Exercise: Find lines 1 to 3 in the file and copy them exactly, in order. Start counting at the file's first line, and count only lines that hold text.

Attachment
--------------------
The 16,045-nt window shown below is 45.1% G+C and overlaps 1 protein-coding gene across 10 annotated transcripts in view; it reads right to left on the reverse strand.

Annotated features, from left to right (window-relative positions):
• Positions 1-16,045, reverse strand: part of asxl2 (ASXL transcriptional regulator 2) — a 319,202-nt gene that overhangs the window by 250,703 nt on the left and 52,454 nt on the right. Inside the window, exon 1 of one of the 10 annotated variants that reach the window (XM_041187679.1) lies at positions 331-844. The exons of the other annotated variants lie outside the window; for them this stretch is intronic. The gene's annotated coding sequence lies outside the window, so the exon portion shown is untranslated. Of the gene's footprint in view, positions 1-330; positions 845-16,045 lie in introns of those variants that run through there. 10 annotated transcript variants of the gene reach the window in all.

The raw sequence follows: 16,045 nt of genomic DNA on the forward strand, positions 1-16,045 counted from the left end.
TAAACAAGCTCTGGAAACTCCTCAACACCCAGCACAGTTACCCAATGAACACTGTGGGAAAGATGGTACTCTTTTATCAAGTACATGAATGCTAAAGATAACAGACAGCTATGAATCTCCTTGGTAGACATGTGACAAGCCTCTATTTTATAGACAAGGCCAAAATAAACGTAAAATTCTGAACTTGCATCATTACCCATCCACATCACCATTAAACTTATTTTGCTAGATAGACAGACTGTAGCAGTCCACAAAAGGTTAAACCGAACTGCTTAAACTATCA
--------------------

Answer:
The 16,045-nt window shown below is 45.1% G+C and overlaps 1 protein-coding gene across 10 annotated transcripts in view; it reads right to left on the reverse strand.

Annotated features, from left to right (window-relative positions):
• Positions 1-16,045, reverse strand: part of asxl2 (ASXL transcriptional regulator 2) — a 319,202-nt gene that overhangs the window by 250,703 nt on the left and 52,454 nt on the right. Inside the window, exon 1 of one of the 10 annotated variants that reach the window (XM_041187679.1) lies at positions 331-844. The exons of the other annotated variants lie outside the window; for them this stretch is intronic. The gene's annotated coding sequence lies outside the window, so the exon portion shown is untranslated. Of the gene's footprint in view, positions 1-330; positions 845-16,045 lie in introns of those variants that run through there. 10 annotated transcript variants of the gene reach the window in all.